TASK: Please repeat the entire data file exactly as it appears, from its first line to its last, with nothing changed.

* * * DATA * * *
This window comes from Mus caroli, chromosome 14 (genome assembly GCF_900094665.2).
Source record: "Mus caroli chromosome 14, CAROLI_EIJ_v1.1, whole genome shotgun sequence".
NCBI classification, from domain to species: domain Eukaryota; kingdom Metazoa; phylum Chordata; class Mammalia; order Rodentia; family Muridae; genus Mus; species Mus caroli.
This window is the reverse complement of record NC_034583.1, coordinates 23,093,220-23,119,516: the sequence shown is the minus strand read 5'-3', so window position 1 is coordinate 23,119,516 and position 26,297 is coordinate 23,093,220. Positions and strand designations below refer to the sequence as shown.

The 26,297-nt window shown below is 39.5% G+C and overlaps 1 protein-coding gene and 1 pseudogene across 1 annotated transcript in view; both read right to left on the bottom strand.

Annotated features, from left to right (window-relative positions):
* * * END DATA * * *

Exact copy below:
This window comes from Mus caroli, chromosome 14 (genome assembly GCF_900094665.2).
Source record: "Mus caroli chromosome 14, CAROLI_EIJ_v1.1, whole genome shotgun sequence".
NCBI classification, from domain to species: domain Eukaryota; kingdom Metazoa; phylum Chordata; class Mammalia; order Rodentia; family Muridae; genus Mus; species Mus caroli.
This window is the reverse complement of record NC_034583.1, coordinates 23,093,220-23,119,516: the sequence shown is the minus strand read 5'-3', so window position 1 is coordinate 23,119,516 and position 26,297 is coordinate 23,093,220. Positions and strand designations below refer to the sequence as shown.

The 26,297-nt window shown below is 39.5% G+C and overlaps 1 protein-coding gene and 1 pseudogene across 1 annotated transcript in view; both read right to left on the bottom strand.

Annotated features, from left to right (window-relative positions):